Sunday, October 7, 2012

Matthew Silberman Questionable Creatures The Interview Part 3!

In continuing on with Part Three of my chat with Matthew Silberman...

Critics can up with the arbitrary labels such as free jazz or experimental, primarily because they had no clue as to where the music was coming from or the "construction" behind it. How do you describe your sound?

M.S. - "I try to avoid labeling music beyond "good" or "the other kind" to paraphrase Duke Ellington. Using more genre labels and/or sub categories may make it easier to describe, quantify or market the music, but to me it is often inaccurate and can trigger preconceptions in the listener that keep them from hearing the music with an open mind, which is paramount, I feel. Also, on a certain level it's impossible to completely accurately describe sounds with words, as eloquently as some can be, just due to the limitations of verbal language as a form of communication. In the end you have to hear it for yourself. Describing the sounds of music isn't a concern for me, and I'm often flustered when people ask me to describe it. It's something I'd rather let the listeners, critics, writers and reviewers do."

I seem to notice either a rehash of the classics or some of the younger players playing with a more academic and less soulful or heartfelt approach i.e. no passion. Do you find yourself going through any special mental gymnastics to get ready to play and are there tenor players today that are especially influential no matter how subtle?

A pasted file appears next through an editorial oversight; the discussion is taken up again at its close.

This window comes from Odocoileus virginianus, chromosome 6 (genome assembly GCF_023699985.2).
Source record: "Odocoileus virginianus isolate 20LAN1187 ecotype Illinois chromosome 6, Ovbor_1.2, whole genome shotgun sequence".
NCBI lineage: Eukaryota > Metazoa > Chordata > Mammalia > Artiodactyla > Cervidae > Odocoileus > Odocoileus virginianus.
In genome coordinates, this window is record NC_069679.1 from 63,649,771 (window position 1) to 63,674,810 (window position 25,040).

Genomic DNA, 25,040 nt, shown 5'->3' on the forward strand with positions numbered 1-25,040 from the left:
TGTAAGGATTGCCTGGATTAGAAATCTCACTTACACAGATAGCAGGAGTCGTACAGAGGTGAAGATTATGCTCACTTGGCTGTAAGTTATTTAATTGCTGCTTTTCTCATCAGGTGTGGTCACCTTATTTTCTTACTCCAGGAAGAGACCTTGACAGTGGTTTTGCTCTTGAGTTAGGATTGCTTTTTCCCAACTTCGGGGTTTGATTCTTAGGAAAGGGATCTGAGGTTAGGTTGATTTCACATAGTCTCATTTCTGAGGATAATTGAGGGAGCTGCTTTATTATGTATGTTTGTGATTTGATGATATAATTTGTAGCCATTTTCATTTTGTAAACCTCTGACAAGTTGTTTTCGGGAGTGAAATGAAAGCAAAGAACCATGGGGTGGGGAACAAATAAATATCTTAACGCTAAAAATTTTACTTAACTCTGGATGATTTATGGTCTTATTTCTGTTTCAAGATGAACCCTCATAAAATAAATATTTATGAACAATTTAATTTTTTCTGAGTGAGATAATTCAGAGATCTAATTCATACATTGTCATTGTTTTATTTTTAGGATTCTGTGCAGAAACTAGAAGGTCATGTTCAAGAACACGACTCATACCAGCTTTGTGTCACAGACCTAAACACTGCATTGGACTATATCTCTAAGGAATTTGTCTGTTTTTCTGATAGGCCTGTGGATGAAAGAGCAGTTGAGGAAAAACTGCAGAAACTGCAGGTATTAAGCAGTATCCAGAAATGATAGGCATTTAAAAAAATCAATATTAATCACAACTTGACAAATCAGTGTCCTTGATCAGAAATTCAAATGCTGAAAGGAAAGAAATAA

M.S. - "I couldn't agree more, I think there is too much of both. Especially in the last 30 years I'd say, there have been waves of musicians sounding like people who have come before them. The irony in that is that generally the people are imitating or sound like they were very unique, and probably would encourage people to find their own sound rather than imitate them.
And because of the influx of academic music programs, there's more and more of a premium of playing the "right" way, or a way that can be graded and academized, which is creating wave after wave of players who seem more preoccupied with getting all the "right" notes/rhythms than being themselves or being spontaneous/creative. I think that contributes to some music and playing that can be frankly boring.
To address your other questions, to play my music and the music of other bands/musicians I've been playing with, any mental gymnastics are done at home in the practise/rehearsal room. I think if you're thinking about those types of things or technical things while on the bandstand it'll mess you up and get in the way of being able to just communicate and express anything.
In terms of current tenor players or saxophone players in general who have influenced or inspired me, I'd have to start with Steve Coleman, who has been a huge influence not only as a saxophone player but also his ideas about music and overall conception. Getting to see him play and attending his workshops at the Jazz Gallery really opened me up while simultaneously reaffirming a lot of ideas i already had. Mark Turner is a huge influence as well, and someone I go to study with for a few semesters while at New School. Steve Lehman has been a constant inspiration and someone I've gotten to hang with and become friends with. Logan Richardson is a close friend and the first person I met and played with upon moving to NYC. He's also been a big influence and someone I've bounced a lot of ideas with back and forth over the years. Loren Stillman and Jeremy Viner are also guys I've drawn a lot of inspiration from. And Ben Wendel has not only been someone who's inspiring, but has been a great teacher and friend to me since I was 15."